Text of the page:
But stranger things have happened and the consequences of this bill actually passing one day must be considered. Those consequences will be terrible...

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Why Netanyahu can’t just wish Palestine away: Analysis of a failed policy

Instead of earnestly pursuing peace, consecutive Israeli governments have attempted three policies: separating the Palestinians, erasing borders and boundaries, and attempting to change the world’s perception of reality. All three have failed.

Since Benjamin Netanyahu began his second term as prime minister in 2009, he has resisted reaching a two-state solution but he also claims not to want a single state, with or without a Jewish hegemony. Nobody seems to be willing to simply ask the prime minister: what do you intend for Israel and the Palestinians in five or 10 years from now?

In lieu of a vision, Netanyahu has aggressively pursued three policies: separation between Gaza and the West Bank (and within), the merging of Israel and the West Bank, and messaging the rightness of both — hasbara.

Although these policies are all ostensibly means to some elusive end, they have been implemented with zeal as if they are ends in themselves. Yet all three have failed.

Separation — FAILED

Israel has long pursued the physical, political, economic, cultural and religious separation between Gaza and the West Bank. The hope was that Israelis, the international community and no less important, Palestinians themselves, would view these societies as different entities, requiring different political solutions. The idea of a cohesive Palestinian state was supposed to dissolve.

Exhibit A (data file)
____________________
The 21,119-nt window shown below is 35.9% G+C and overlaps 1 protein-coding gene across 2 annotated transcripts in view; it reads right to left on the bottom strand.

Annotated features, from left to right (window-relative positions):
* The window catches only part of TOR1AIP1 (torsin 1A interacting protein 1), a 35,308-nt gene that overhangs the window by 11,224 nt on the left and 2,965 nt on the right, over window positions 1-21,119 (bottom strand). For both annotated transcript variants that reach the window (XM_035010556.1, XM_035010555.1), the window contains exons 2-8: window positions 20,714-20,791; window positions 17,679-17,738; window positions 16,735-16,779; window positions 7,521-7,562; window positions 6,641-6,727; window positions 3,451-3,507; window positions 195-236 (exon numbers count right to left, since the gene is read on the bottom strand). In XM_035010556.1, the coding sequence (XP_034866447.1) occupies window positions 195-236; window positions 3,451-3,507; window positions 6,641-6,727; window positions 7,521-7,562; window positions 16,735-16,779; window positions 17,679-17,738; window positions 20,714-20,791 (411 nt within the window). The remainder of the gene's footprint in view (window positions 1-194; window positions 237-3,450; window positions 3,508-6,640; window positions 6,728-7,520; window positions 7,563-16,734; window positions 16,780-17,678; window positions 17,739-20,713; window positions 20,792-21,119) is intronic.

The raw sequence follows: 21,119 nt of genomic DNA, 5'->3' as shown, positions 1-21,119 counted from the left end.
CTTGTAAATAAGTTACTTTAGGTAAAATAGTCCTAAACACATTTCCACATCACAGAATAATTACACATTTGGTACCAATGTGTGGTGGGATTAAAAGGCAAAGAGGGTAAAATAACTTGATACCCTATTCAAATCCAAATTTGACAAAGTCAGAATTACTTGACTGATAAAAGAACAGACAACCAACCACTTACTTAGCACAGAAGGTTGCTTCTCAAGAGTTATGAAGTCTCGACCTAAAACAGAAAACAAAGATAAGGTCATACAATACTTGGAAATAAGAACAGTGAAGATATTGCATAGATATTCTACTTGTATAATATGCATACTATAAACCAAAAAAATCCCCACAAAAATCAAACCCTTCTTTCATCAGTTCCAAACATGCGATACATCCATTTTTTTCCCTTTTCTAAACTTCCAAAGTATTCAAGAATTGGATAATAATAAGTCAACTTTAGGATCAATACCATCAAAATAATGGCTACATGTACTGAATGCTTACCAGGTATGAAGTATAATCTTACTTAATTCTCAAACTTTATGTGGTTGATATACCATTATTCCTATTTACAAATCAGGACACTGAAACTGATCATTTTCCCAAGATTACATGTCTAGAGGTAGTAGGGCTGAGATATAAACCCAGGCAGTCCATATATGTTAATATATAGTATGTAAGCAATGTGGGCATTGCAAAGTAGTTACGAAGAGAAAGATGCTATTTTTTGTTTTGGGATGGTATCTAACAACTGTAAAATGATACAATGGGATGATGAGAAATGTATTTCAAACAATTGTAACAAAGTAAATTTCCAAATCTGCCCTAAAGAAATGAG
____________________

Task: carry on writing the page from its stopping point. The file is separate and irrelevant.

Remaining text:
It didn’t start with Netanyahu; physical movement restrictions between the regions from the early 1990s were compounded by Ariel Sharon’s partial withdrawal from Gaza in 2005. The latter created a sense of victory for Hamas and touched off the political rift that paralyzes Palestinian politics to this day. Israelis increasingly view this chopped up society as unsuited to statehood.

But nobody else does. Some Palestinians envision the 1967 territories, others yearn for the whole land (just as Israel loves to generate maps showing the whole land for itself). Under no Palestinian scenario does Palestine not include Gaza.

The international community didn’t read the memo either. In the recent UN report investigating Protective Edge, the commission of inquiry treated the two parts as a contiguous political whole. It acknowledges that Hamas controls Gaza internally but views the latter as part of the state that has acceded to international treaties on human rights. Which is lucky for Israel, because it meant the UN commission of inquiry held Hamas accountable to international human rights law – and for violations of it.

Israel also nurtures separation within...

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+972 is an independent, blog-based web magazine. It was launched in August 2010, resulting from a merger of a number of popular English-language blogs dealing with life and politics in Israel and Palestine.